I totally believe in freedom of speech, but there needs to be courtesy. To me, freedom of speech doesn’t mean name-calling and bullying. It doesn’t mean trying to force others to one belief. Freedom of speech doesn’t mean verbalizing every thought if it’s detrimental of others. Yes, there are those times when people spew off in anger and fear – sometimes that can be for a good reason – but for the most part, anger and fear fuels more of the same and it’s catchy and addictive. It becomes an epidemic. And it has.

Freedom of speech means being able to speak our truth. It’s an opportunity to share ideas, debate subjects, and communicate. Freedom of speech allows us to be open with others. Freedom of speech can inspire, educate, and create positive awareness to bring about necessary changes.

We can protect our freedom of speech by being mindful of what we listen to or read, and taking care in how we respond. Are we hearing just some piece of information given in a way intended to be shock and rile people up? Do we know the whole story behind what was said or are people just jumping to conclusions? If something said or read makes us angry and fearful, will responding with more anger help the situation or make it worse?

Freedom of speech can be protected by how we speak. We need to THINK before we speak. First reactions in a situation can often be negative. If we freak out and start screaming, does that make us look intelligent? Is that the kind of picture of ourselves we want to give others? Sometimes it’s better to walk away to clear those thoughts before we can respond in a positive, intelligent, and informative way. And there are times when it’s better to totally walk away without responding at all (or waiting for a better time).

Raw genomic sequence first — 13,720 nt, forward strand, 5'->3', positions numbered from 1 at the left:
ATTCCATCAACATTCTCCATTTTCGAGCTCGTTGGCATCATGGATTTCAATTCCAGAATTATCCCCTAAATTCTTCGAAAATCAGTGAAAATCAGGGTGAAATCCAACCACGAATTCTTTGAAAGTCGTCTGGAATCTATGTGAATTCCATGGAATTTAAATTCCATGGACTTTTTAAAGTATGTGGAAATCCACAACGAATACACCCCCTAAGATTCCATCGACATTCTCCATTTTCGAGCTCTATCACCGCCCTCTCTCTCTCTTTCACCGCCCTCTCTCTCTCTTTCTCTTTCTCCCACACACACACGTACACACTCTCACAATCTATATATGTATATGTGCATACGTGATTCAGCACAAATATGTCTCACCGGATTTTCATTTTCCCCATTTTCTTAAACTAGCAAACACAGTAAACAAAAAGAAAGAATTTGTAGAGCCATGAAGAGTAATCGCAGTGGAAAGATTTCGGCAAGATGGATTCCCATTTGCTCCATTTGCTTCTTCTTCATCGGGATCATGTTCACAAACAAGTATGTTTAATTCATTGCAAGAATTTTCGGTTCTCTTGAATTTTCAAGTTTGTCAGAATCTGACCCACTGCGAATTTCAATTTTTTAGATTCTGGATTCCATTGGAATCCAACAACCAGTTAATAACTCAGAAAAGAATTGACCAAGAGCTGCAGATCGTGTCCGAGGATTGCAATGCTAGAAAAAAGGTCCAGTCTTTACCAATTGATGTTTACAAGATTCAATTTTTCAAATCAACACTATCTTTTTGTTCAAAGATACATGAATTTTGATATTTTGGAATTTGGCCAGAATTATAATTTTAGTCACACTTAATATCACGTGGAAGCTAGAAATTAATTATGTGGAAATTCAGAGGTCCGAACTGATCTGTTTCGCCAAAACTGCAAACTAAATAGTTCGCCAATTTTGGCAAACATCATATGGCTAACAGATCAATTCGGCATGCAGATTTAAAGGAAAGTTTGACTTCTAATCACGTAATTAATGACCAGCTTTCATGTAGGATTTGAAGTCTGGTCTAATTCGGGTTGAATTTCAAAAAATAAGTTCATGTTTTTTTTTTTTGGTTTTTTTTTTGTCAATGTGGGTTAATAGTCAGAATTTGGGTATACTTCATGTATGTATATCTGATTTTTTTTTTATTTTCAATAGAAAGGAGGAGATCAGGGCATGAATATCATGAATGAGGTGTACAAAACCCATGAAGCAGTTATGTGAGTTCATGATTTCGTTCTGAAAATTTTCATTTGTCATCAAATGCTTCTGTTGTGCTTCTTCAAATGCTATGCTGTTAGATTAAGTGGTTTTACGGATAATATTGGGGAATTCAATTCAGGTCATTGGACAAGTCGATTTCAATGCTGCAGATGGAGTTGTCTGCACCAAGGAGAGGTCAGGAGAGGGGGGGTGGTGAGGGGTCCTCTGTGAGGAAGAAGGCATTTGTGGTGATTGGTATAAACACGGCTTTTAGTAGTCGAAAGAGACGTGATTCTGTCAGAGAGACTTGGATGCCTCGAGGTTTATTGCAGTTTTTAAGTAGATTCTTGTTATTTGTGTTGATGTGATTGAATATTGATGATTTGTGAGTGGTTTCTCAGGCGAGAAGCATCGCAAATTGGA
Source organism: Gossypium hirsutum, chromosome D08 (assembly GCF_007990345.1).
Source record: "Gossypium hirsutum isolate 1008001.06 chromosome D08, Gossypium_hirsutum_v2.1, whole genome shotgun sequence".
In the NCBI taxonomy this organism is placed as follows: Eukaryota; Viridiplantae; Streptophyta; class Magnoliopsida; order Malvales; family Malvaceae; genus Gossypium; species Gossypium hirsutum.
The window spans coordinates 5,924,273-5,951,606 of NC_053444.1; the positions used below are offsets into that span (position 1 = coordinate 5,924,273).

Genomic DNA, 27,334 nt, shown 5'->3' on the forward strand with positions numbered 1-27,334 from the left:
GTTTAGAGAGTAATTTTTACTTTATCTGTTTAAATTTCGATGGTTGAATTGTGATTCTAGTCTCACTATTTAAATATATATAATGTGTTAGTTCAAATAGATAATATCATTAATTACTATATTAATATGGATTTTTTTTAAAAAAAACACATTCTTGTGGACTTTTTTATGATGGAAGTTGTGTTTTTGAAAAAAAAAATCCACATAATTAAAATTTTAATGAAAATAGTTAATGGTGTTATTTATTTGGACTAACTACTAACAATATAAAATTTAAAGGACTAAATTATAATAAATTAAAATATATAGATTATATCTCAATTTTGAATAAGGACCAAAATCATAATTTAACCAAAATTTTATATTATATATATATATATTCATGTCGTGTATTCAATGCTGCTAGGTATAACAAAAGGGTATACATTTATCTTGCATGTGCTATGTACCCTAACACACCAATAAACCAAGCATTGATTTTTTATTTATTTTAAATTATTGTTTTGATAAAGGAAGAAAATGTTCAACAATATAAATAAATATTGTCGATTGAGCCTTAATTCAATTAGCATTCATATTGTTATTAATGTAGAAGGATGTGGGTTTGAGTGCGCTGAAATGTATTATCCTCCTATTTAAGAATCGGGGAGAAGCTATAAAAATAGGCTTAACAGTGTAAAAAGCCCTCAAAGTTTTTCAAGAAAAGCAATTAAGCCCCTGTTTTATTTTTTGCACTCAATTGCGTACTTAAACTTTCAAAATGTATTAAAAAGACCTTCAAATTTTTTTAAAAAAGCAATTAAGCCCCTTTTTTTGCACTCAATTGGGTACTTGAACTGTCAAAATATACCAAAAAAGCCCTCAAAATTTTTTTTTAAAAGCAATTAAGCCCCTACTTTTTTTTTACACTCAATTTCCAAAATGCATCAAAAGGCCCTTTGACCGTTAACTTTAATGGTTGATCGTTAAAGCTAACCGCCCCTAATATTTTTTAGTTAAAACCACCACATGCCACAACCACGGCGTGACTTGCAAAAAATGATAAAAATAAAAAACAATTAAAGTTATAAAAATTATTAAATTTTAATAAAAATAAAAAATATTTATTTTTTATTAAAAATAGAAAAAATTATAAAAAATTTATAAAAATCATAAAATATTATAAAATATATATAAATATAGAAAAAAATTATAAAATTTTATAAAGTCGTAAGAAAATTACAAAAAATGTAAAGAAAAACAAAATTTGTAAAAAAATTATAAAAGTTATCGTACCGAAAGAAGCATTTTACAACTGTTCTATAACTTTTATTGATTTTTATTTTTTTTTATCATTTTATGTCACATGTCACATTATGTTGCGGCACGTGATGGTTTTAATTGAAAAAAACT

Taking thinking further, we can teach ourselves to catch negative words before they leave our mouths, or the moment we realize we are speaking in anger or saying something not so nice, we can stop. Also, it’s important to understand that people have deep-set beliefs and they may not be willing to or want to change. It’s not our job to make them change. We need to honor that. This means there may be some subjects not to discuss when together. This is not denying freedom of speech, it’s just being wise in when to speak.